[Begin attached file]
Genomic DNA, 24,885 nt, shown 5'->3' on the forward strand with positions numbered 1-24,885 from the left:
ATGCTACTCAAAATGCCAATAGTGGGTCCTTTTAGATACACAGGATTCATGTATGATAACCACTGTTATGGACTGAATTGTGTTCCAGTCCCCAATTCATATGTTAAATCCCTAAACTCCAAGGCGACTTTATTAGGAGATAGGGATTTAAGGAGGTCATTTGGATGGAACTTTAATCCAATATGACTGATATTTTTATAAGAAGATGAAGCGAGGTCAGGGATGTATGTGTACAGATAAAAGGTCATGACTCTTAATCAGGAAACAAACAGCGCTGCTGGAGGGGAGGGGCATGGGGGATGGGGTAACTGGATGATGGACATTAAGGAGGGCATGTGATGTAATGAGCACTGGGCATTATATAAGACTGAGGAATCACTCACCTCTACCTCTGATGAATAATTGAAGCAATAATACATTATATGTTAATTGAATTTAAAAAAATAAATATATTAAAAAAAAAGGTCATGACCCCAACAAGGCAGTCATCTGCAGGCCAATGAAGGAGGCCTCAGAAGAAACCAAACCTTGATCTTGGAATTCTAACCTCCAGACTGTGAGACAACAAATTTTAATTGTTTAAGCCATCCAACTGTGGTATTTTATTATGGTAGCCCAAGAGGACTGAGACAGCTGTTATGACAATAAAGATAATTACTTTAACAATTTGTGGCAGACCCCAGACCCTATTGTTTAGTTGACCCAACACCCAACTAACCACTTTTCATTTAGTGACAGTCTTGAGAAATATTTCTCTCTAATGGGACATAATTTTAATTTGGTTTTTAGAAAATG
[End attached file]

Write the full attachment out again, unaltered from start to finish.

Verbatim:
Genomic DNA, 24,885 nt, shown 5'->3' on the forward strand with positions numbered 1-24,885 from the left:
ATGCTACTCAAAATGCCAATAGTGGGTCCTTTTAGATACACAGGATTCATGTATGATAACCACTGTTATGGACTGAATTGTGTTCCAGTCCCCAATTCATATGTTAAATCCCTAAACTCCAAGGCGACTTTATTAGGAGATAGGGATTTAAGGAGGTCATTTGGATGGAACTTTAATCCAATATGACTGATATTTTTATAAGAAGATGAAGCGAGGTCAGGGATGTATGTGTACAGATAAAAGGTCATGACTCTTAATCAGGAAACAAACAGCGCTGCTGGAGGGGAGGGGCATGGGGGATGGGGTAACTGGATGATGGACATTAAGGAGGGCATGTGATGTAATGAGCACTGGGCATTATATAAGACTGAGGAATCACTCACCTCTACCTCTGATGAATAATTGAAGCAATAATACATTATATGTTAATTGAATTTAAAAAAATAAATATATTAAAAAAAAAGGTCATGACCCCAACAAGGCAGTCATCTGCAGGCCAATGAAGGAGGCCTCAGAAGAAACCAAACCTTGATCTTGGAATTCTAACCTCCAGACTGTGAGACAACAAATTTTAATTGTTTAAGCCATCCAACTGTGGTATTTTATTATGGTAGCCCAAGAGGACTGAGACAGCTGTTATGACAATAAAGATAATTACTTTAACAATTTGTGGCAGACCCCAGACCCTATTGTTTAGTTGACCCAACACCCAACTAACCACTTTTCATTTAGTGACAGTCTTGAGAAATATTTCTCTCTAATGGGACATAATTTTAATTTGGTTTTTAGAAAATG